Coachella is one of the biggest music festivals in the world. Taking place every April in Indio, California, it’s a virtual who’s who of the music industry’s biggest and brightest stars. It profiles the hottest up-and-coming acts as well as the music’s hottest superstars. Past hallmark appearances include sets from Rage Against The Machine, Coldplay, Jay-Z, Tupac, Red Hot Chili Peppers and countless other acts.
The people who work and operate the sound equipment during Coachella are among the best in the business. They have the ability to troubleshoot any eventuality and preempt nearly any possible foul-up. Many individuals looking to work in audio consider doing live sound for the music festival a coveted benchmark. When asked about how Rat Sound, the company that staffs the event, hires the engineers and whether or not they keep the same crew from year to year, Daniela Peters, Director of Sales, Marketing and Communications for the company says:
Generally yes, as a whole, the really cool thing about Coachella is that you see the same faces again and again every year. Not just audio techs, but production staff, stagehands, catering. It feels like one big Coachella family. It is great to have the same crew, as they know the ropes and how the festival works. Obviously that is not always possible, but it’s a goal for the audio department.”
Rat Sound has been orchestrating all the sound engineering for Coachella for many years and they’re super-specific about the gear they utilize. Jon Monsoon, the Head of Touring for Rat Sounds, discusses a bit about what consider when selecting gear:
We provide consoles based on rider requirements and what are popular touring consoles. We currently provide one or two Avid Profiles at FOH and Monitors on the large stages. The smaller stages each get a single Avid Profile at FOH and Monitors. Most of the bands (after the first few acts) tend to carry consoles on the main stage, as well as the later acts on nearly all the stages. We also supply a few Midas H3000 analog consoles for backup and engineers that do not care for digital. These consoles can be moved around the festival.”
When asked what her favorite Coachella moment has been so far, it becomes clear that Daniella has had quite a few:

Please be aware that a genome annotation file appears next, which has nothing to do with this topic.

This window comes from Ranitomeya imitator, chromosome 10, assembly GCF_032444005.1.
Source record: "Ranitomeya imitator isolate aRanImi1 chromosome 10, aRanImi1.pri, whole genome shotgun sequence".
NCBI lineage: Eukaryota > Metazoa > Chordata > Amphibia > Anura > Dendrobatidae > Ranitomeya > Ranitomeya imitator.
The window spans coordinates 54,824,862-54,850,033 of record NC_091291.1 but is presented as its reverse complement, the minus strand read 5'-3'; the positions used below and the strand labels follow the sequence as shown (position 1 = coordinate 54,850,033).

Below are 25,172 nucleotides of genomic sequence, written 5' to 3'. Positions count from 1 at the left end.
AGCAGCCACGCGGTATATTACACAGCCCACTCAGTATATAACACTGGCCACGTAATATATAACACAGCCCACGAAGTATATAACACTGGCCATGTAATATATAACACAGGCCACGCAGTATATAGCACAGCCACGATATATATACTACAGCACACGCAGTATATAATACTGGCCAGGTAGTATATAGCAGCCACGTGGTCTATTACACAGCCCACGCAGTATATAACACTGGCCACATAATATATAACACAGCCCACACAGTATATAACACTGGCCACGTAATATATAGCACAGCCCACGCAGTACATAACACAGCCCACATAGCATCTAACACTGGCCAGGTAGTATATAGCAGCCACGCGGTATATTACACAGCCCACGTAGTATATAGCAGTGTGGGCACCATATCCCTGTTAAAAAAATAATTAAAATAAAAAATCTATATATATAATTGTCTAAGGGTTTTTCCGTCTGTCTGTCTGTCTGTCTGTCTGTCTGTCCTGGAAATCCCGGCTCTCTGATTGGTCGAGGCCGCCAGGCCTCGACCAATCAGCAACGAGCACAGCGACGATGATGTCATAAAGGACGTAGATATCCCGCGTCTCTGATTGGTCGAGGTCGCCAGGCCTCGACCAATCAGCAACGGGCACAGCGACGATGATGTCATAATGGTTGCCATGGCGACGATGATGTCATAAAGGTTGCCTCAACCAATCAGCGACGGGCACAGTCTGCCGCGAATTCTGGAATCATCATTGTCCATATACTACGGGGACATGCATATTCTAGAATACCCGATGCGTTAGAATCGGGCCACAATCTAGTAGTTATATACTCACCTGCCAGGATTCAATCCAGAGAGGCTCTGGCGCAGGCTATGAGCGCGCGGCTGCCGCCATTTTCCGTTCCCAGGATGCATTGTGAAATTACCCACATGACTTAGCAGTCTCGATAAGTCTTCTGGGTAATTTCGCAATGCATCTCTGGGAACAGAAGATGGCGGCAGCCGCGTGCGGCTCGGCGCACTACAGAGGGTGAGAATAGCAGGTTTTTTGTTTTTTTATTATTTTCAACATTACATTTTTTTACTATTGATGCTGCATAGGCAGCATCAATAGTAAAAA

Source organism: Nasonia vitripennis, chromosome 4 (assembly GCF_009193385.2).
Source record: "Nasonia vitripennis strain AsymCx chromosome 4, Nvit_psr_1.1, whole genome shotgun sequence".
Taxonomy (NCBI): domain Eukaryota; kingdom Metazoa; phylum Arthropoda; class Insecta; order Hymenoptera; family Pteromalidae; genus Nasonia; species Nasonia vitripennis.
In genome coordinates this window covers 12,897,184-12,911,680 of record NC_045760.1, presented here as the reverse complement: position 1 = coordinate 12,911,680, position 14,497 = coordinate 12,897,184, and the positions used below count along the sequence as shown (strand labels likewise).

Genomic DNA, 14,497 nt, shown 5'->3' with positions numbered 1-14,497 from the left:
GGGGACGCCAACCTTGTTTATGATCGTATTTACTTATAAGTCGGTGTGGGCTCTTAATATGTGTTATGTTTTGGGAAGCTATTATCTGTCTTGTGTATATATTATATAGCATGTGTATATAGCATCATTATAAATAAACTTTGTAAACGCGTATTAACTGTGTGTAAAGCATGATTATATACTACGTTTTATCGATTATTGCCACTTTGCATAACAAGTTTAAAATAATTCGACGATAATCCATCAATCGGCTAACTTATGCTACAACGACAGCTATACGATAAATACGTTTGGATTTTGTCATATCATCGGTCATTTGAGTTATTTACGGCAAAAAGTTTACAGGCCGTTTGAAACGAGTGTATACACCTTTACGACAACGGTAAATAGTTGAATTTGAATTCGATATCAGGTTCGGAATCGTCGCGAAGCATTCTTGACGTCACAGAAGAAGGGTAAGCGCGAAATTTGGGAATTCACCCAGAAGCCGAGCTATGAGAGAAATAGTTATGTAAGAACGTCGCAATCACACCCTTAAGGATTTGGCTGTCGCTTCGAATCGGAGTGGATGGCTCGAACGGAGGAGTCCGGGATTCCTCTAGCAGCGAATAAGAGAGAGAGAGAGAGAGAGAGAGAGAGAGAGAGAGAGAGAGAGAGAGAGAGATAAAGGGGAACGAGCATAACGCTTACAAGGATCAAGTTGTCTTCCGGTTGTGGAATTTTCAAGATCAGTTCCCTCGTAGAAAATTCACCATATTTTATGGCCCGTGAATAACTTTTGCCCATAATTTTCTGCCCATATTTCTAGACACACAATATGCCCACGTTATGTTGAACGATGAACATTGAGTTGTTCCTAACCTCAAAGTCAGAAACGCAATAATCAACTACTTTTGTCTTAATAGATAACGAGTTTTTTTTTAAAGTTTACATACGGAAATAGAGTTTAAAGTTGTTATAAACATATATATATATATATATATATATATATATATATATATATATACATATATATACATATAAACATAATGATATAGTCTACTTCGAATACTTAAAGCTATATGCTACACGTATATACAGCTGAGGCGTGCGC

Working on the main stage audio team was definitely one of the highlights for me, probably right up there with highlights of my life. I feel so incredibly lucky to be part of Rat Sound, they are my second family and also provided the opportunity to work Coachella for over 13 years now, seeing friends, creating new memories, being exposed to an incredible amount of new music. Paul Tollet is incredibly talented at picking bands to play Coachella that hit right at the right time. Every tent is full, even with the bands I’ve personally never heard of. And then you also get really memorable performances, such as the crowd being covered by huge balloons during the Arcade Fire set, which changed color in time to the music. Oh and probably my biggest heart melt moment – each morning, when the sniffer dogs come round to check the place is safe. There was one that got electrical tape stuck to his paw and couldn’t for the life of him get it off. The tape kept sticking from paw to paw. Not sure why that sticks out as a memory.”
With 99,000 people attending daily, Coachella is the Super Bowl of music. It’s the biggest and one of the most anticipated festivals each year. In fact, it’s so big that it’s now split into two events (starting back in 2012). Coachella is a festival that’s paid off thanks to years of hard work and a steely vision. It’s where artists’ careers have been launched or reinvented and where thousands come to soak up the sounds and fun of being surrounded by fellow music fans under a bright dessert sun. Thanks to the diligent work of many audio engineers and technicians like those from Rat Sound, Coachella will continue to be just that.